25:04 It's very easy to sometimes have something that's a bit of a coincidence and you think it's working how you want and then you get another combination of situations where all of a sudden that output is not functioning so thorough testing is really really important when you're extracting a single bit like that, making sure that you have in fact got that correct.
25:24 Alright we'll now look at our CAN keypad and this is very much specific to the power distribution module manufacturer so in this case relatively straightforward because this is all designed to be plug and play.
25:42 So if we scroll down here in our software and we have our CAN keypad that is listed here, and we double click on this, it'll bring up our functions.
25:53 So we can give it a name here and we can set up basically which CAN bus this is on and then we can set up what each of the functions here on the CAN keypad is going to do so really really easy to basically make one of these CAN keypads do whatever you want.
26:13 Whether it's to do a master power on and off, starter motor engagement or you can use it for setting your fans on and off, just about anything else you could imagine, basically once you set one of these up it just brings it in simply as a function which you can then use to control your output.
26:32 So nothing particularly special there, no requirement to do any special CAN messaging, it is just a setup that is designed to work within the PMU16 by default so really simply and pretty much a no brainer to incorporate one of those, again to simplify the functionality in your wiring and you can also incorporate the ability to change colours on the CAN keypad to indicate at a glance what the function is set to at a particular time.
27:06 Now we'll have a look at some of the more complex functionality that we've got going on in here and what we'll do is start by having a look at our CAN switchpad.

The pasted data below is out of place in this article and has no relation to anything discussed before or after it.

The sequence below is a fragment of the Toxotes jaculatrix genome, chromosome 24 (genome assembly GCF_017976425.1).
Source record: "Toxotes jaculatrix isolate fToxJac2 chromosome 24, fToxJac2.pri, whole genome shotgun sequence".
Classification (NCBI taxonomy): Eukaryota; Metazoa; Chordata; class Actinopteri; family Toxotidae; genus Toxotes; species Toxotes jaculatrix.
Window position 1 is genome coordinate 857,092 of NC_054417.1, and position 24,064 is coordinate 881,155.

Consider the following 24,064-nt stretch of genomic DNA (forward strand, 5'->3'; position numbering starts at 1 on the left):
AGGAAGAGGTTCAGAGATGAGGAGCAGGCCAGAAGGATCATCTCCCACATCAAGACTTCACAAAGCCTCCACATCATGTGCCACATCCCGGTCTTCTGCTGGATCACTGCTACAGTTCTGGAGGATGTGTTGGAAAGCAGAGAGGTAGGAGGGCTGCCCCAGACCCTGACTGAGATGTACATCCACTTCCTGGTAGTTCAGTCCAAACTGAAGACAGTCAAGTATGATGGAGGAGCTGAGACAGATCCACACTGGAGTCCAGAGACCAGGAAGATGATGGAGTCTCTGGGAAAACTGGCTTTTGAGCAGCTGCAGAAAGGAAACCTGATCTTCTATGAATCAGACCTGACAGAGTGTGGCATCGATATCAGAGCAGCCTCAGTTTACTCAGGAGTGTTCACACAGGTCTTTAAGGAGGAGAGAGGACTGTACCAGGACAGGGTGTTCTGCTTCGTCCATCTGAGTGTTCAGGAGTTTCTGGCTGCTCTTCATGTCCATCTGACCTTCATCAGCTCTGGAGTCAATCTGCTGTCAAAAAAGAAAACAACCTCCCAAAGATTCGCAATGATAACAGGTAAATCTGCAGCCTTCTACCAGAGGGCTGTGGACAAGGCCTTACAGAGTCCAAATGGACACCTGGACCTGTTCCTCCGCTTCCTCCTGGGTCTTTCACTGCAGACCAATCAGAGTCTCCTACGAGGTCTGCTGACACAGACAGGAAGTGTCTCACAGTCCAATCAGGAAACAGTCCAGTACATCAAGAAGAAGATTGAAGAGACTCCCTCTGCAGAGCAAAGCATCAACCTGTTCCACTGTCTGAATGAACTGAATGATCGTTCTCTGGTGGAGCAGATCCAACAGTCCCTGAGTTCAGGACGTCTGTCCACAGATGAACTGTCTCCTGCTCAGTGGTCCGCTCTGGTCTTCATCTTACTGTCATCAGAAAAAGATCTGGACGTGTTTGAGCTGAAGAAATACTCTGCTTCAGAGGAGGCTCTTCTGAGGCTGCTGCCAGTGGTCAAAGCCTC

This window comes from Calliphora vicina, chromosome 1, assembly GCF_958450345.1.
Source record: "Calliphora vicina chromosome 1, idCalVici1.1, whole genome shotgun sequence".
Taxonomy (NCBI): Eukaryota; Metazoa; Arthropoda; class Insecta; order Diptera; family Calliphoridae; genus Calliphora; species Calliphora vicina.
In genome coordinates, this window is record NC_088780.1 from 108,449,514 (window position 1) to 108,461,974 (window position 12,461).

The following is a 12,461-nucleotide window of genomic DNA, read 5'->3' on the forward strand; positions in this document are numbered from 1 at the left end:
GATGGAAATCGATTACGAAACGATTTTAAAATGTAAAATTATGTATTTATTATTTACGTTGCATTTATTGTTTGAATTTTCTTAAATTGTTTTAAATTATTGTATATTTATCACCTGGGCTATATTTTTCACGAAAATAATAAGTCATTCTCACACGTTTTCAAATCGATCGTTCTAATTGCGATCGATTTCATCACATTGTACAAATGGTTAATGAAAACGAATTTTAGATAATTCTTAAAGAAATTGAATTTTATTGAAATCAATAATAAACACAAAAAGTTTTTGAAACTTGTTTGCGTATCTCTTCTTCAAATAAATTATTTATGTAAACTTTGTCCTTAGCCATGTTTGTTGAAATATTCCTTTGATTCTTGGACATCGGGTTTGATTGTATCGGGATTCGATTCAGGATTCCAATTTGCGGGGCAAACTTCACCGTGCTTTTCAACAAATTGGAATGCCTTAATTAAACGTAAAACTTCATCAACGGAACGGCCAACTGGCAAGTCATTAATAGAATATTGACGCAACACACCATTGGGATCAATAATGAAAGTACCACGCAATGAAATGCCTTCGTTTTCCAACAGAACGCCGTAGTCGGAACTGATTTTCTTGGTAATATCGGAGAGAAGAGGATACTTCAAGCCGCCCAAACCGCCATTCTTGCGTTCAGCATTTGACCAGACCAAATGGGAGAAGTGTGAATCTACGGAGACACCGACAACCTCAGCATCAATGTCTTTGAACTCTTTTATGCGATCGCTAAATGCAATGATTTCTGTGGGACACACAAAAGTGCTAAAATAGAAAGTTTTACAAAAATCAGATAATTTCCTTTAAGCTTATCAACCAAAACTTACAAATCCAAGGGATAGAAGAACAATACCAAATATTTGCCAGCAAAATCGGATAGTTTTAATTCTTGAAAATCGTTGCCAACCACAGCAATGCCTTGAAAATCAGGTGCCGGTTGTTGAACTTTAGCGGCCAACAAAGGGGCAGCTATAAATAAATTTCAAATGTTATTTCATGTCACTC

27:16 So I know it sounds confusing, we've got a CAN keypad, the CAN switchpad if you'll remember, that's this little guy sitting on the back of the steering wheel.
27:24 So we've got that as I mentioned going to a couple of locations and we'll start just by having a look at that inside our MoTeC C125 dash manager.
27:34 So if we come up to connections and come down to communications, this will show us all of the CAN comms that we've got going on and there is a lot of stuff going on in here, in particular you can see we've got some Izze Racing tyre temperature and pressure monitoring inputs coming through but the main ones that we're really interested in here are some custom templates that we've written here for our Ecumaster switch panel, we've got 1 and 2, we can click on those.
28:00 In this particular one we've got traction control and launch control coming in.
28:04 We're using that for driver displays, we can then display the position of those two inputs up on the dash.
28:11 We've got our CAN switch panel 2, that's bringing in a couple of their non descript, general purpose numbers, so we're using those for the likes of our pit switch for example, that's just a general purpose input.
28:28 We've got a push to pass button which is going through to the ECU as well as our gear shift paddles up and down because the paddle shift here, those switches from the paddles actually go into the CAN keypad and the paddle shift is functioned via a CAN message.
28:43 OK so that's the switchpad going into the dash and then in turn that transmits out the information in a message that the MoTeC ECU can understand in this M1 transmit.
29:00 So here we've got ou launch control, traction control, GP output which is our pit limit, probably should actually edit that and name it something so that I don't struggle to remember what it is.
29:11 We've got our boost limit disable which is our push to pass button and our gear shift up and down.
29:17 So that's all aside from the PMU so this is why I wanted to show you this is just to sort of demonstrate the fact that the flexibility here, we've got the same component that CAN switchpad is sending messages to multiple locations, it's going into the dash and in turn going into the ECU but at the same time we've got those same messages also being received by the PMU16.
29:38 Essentially that data is just out there on the CAN bus and any device that needs that information can just grab it and understand it, provided it has a receive template that is written to suit.
29:50 Let's head back into our PMU16 and see what we've got in here.
29:54 Alright so we can come up here a little bit and this particular message here is where we are receiving the relevant information for our CAN switchpad.
30:07 So again much like the setup that we already looked at for the PDM messages, we'll double click on our message object for the moment and we can see that again it's coming in on CAN bus 2 and in this case the base address is hexadecimal No problem, that's just where we're going to be looking for that particular message.